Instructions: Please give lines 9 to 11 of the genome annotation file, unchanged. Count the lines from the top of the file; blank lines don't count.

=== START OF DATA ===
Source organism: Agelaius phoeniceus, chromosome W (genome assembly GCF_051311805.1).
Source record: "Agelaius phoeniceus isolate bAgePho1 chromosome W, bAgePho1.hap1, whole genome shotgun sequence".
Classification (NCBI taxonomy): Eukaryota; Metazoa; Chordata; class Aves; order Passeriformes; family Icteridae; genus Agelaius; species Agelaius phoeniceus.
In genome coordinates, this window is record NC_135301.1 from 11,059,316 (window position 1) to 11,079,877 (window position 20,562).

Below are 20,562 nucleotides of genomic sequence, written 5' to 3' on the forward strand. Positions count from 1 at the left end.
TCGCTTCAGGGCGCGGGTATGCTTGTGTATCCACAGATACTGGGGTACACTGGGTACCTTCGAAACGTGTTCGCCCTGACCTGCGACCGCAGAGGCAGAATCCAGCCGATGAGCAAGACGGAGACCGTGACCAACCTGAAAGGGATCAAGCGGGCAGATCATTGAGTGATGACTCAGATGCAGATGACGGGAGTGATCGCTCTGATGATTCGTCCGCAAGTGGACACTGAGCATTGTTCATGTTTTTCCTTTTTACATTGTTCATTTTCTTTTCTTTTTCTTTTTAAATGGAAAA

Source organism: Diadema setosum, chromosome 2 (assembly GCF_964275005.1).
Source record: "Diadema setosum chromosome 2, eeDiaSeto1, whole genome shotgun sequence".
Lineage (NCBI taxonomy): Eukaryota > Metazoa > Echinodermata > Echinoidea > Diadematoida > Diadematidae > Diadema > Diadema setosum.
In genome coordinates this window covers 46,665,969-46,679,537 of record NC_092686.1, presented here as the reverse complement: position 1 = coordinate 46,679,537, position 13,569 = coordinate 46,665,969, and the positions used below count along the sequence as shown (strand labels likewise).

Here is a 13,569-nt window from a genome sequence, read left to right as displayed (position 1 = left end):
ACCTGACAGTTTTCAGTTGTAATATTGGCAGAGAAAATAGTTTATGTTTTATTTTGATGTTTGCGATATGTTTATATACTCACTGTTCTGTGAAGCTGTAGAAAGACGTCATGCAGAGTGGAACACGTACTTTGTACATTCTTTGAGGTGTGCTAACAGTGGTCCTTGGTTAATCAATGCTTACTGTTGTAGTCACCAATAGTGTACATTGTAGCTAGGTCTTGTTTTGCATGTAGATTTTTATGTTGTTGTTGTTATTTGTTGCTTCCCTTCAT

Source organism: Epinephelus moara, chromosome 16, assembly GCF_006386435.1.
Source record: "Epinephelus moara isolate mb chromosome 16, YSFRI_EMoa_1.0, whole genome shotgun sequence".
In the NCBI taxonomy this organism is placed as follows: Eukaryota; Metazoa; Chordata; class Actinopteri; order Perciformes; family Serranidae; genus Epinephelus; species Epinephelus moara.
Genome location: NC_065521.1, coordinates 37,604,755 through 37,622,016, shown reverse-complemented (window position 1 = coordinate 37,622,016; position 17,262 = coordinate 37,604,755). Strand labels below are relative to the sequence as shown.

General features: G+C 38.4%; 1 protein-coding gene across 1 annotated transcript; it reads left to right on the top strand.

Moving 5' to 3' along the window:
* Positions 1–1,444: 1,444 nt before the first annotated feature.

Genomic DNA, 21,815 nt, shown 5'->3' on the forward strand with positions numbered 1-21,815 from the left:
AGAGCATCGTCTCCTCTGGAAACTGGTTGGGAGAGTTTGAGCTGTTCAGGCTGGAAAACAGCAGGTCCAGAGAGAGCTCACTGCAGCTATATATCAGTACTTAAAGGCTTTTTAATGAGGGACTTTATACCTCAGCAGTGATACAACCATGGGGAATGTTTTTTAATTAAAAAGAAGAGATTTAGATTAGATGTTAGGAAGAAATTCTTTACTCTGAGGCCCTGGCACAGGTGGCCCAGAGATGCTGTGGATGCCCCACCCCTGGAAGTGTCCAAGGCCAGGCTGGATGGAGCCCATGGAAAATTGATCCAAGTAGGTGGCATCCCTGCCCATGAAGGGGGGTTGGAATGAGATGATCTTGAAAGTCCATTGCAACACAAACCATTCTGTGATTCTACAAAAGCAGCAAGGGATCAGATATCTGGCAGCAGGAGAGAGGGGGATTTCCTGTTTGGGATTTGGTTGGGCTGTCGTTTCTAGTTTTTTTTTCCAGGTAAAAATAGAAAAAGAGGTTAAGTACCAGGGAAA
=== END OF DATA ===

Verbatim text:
Lineage (NCBI taxonomy): Eukaryota > Metazoa > Echinodermata > Echinoidea > Diadematoida > Diadematidae > Diadema > Diadema setosum.
In genome coordinates this window covers 46,665,969-46,679,537 of record NC_092686.1, presented here as the reverse complement: position 1 = coordinate 46,679,537, position 13,569 = coordinate 46,665,969, and the positions used below count along the sequence as shown (strand labels likewise).

Here is a 13,569-nt window from a genome sequence, read left to right as displayed (position 1 = left end):